Ethnomusicologist and Arts Administrator
I am an (ethno)musicologist and arts administrator in Tallahassee, Florida. I received my Ph.D. in at the Florida State University in 2014 where I wrote my dissertation on U.S.-Cuban musical interactions and cultural diplomacy. Originally from Fargo, North Dakota, I studied bassoon performance and American Studies at the University of Iowa. I have taught courses in popular music, world music, and American roots music at FSU and also sometimes teach at the Tallahassee Community College. Currently, I work as the Grants and Outreach Coordinator at the Florida Department of State where I oversee funding opportunities for cultural organizations, artists, historic preservation projects, libraries, and more. I previously worked as an Arts Consultant at the Florida Division of Cultural Affairs where I was a grants program manager and the public information specialist. I oversaw the Division’s social media efforts and planned a variety of cultural events for the state. As a part of my work as a musicologist and arts administrator, I also have experience in audio engineering and filmmaking. I originally started the blog on this site to have fun covering my many interests outside of my primary research topics, so I have posts related to popular music, movies, television, and where they intersect with society and other areas of analysis.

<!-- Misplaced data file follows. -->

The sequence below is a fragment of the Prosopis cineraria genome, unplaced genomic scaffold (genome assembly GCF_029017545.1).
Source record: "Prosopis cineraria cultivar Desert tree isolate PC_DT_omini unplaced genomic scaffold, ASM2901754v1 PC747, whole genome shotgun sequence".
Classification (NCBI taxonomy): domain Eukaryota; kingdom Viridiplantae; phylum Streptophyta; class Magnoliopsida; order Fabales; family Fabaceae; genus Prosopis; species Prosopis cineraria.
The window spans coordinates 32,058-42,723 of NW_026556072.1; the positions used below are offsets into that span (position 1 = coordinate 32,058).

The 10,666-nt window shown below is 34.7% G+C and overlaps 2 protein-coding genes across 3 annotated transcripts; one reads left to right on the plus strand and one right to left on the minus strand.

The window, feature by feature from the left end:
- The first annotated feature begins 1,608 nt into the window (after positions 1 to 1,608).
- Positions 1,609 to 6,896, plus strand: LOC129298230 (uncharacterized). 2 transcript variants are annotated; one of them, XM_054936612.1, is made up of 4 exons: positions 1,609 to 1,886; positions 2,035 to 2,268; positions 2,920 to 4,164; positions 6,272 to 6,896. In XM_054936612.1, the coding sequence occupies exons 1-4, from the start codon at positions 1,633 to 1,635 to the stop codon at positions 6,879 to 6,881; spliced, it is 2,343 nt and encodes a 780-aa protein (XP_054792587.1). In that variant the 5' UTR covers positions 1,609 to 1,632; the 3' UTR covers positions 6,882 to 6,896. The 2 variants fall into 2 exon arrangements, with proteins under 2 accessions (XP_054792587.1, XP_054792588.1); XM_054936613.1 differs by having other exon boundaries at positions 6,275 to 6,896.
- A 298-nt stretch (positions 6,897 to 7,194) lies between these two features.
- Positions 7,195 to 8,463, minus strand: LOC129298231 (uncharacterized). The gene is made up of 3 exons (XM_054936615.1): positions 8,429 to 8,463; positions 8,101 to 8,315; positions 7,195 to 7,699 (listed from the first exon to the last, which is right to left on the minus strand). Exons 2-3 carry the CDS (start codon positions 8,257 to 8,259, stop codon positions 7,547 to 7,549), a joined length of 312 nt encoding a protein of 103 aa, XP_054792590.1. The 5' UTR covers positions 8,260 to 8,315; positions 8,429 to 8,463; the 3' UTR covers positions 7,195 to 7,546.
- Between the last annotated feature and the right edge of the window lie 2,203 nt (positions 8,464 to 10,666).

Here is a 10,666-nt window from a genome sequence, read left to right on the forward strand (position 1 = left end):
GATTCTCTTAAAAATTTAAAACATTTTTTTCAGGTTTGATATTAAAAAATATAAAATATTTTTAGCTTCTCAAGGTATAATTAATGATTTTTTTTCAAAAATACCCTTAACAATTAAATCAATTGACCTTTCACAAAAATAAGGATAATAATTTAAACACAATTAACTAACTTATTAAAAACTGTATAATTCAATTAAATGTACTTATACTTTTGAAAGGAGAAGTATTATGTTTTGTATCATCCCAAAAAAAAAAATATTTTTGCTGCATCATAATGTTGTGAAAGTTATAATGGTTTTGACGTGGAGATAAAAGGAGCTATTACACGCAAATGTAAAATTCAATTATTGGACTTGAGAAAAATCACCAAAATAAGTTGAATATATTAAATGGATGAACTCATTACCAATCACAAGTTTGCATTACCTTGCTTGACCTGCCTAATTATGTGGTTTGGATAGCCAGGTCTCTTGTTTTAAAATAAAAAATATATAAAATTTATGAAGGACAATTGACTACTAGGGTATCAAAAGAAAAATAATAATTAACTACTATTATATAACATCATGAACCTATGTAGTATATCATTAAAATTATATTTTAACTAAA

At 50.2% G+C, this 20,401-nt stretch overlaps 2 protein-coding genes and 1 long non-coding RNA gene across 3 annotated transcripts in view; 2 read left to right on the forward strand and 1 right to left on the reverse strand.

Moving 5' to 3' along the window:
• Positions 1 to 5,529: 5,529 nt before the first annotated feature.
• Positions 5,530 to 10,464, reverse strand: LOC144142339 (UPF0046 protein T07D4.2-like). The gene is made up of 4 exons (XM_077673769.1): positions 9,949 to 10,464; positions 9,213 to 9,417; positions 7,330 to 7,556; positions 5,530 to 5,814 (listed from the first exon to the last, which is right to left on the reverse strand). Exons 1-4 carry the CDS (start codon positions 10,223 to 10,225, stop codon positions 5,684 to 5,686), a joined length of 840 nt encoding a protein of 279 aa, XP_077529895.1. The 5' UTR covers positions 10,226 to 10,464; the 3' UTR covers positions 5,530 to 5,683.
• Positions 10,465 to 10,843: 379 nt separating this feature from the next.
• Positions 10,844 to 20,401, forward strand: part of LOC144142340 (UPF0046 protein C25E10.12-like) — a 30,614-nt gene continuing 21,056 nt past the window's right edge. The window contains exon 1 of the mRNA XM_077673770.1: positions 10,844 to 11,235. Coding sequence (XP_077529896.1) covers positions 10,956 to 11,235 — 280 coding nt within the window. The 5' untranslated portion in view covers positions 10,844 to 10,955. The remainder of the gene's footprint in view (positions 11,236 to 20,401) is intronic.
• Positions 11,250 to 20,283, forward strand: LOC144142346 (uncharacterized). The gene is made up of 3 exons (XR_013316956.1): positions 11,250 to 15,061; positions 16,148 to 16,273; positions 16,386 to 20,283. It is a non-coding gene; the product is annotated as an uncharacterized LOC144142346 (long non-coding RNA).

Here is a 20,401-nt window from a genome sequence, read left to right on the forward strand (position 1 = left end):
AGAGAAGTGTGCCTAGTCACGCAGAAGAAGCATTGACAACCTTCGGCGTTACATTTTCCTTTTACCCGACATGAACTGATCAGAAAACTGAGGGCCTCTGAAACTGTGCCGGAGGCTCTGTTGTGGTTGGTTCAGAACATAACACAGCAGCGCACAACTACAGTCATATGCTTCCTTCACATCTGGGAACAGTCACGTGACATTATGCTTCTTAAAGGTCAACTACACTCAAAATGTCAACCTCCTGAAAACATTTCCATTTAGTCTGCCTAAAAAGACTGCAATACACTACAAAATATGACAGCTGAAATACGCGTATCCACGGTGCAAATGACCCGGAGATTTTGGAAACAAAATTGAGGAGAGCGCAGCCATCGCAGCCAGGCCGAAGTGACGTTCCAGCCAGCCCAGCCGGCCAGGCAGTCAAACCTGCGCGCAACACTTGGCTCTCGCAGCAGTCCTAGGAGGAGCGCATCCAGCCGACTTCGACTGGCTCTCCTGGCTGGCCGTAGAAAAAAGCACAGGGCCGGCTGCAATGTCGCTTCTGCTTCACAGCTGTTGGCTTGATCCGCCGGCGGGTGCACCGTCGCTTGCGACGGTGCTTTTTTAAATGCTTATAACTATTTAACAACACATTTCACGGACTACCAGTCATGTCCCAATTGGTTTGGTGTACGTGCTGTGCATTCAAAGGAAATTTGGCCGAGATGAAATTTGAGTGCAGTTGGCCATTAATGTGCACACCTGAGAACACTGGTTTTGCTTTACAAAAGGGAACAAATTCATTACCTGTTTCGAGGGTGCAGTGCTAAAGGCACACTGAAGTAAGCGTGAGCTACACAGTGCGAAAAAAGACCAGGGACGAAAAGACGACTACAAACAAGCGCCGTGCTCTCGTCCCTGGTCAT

More about me and my research:
The Americans for the Arts ARTSblog invited me to be a guest blogger as part of their Emerging Leaders Blog Salon. Visit blog.artsusa.org to read my post, “Another Wide River to Cross: Incentivizing an Arts District in Tallahassee.”
You can view a talk given at the Museum of Florida History for Hispanic Heritage Month, entitled “The Rise of Latin Music in the U.S. and Florida: From the Peanut Vendor to the Miami Sound Machine.”
My dissertation, Beyond the Blockade: An Ethnomusicological Study of the Policies and Aspirations for U.S.-Cuban Musical Interaction, is available online through Proquest, and my Master’s Thesis “Head-to-Head Musical Conflict: The Competitive Aspects of Hip Hop Culture in Rap, Dance, and DJ Battles” can be found in the FSU DigiNole Commons.